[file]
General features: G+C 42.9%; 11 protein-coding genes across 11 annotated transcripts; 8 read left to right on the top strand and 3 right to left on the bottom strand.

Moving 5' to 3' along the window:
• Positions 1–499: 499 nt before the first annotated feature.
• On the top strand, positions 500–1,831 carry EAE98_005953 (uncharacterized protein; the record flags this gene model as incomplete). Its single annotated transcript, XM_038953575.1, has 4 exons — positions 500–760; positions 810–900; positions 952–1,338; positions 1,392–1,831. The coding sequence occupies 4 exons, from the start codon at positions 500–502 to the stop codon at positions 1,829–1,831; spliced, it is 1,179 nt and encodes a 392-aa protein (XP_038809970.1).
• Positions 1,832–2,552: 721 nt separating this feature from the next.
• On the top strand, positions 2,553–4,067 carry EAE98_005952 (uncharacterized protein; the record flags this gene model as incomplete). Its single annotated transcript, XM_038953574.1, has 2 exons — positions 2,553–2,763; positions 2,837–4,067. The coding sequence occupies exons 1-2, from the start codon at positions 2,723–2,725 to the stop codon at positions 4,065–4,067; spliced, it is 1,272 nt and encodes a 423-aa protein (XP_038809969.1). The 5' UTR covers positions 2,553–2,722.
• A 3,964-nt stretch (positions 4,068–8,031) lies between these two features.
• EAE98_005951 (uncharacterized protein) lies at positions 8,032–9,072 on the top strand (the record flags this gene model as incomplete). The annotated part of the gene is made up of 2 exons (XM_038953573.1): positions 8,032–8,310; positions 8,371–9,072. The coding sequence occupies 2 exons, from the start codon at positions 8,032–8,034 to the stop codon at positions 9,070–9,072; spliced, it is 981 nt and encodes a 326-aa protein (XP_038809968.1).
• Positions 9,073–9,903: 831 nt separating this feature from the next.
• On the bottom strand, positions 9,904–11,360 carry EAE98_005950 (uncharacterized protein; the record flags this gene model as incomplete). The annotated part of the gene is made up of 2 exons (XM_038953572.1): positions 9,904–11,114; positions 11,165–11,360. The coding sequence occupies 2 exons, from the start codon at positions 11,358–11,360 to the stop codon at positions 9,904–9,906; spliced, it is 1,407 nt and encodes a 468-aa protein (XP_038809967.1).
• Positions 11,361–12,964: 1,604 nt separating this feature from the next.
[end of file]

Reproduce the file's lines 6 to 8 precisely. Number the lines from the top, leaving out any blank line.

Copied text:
• On the top strand, positions 2,553–4,067 carry EAE98_005952 (uncharacterized protein; the record flags this gene model as incomplete). Its single annotated transcript, XM_038953574.1, has 2 exons — positions 2,553–2,763; positions 2,837–4,067. The coding sequence occupies exons 1-2, from the start codon at positions 2,723–2,725 to the stop codon at positions 4,065–4,067; spliced, it is 1,272 nt and encodes a 423-aa protein (XP_038809969.1). The 5' UTR covers positions 2,553–2,722.
• A 3,964-nt stretch (positions 4,068–8,031) lies between these two features.
• EAE98_005951 (uncharacterized protein) lies at positions 8,032–9,072 on the top strand (the record flags this gene model as incomplete). The annotated part of the gene is made up of 2 exons (XM_038953573.1): positions 8,032–8,310; positions 8,371–9,072. The coding sequence occupies 2 exons, from the start codon at positions 8,032–8,034 to the stop codon at positions 9,070–9,072; spliced, it is 981 nt and encodes a 326-aa protein (XP_038809968.1).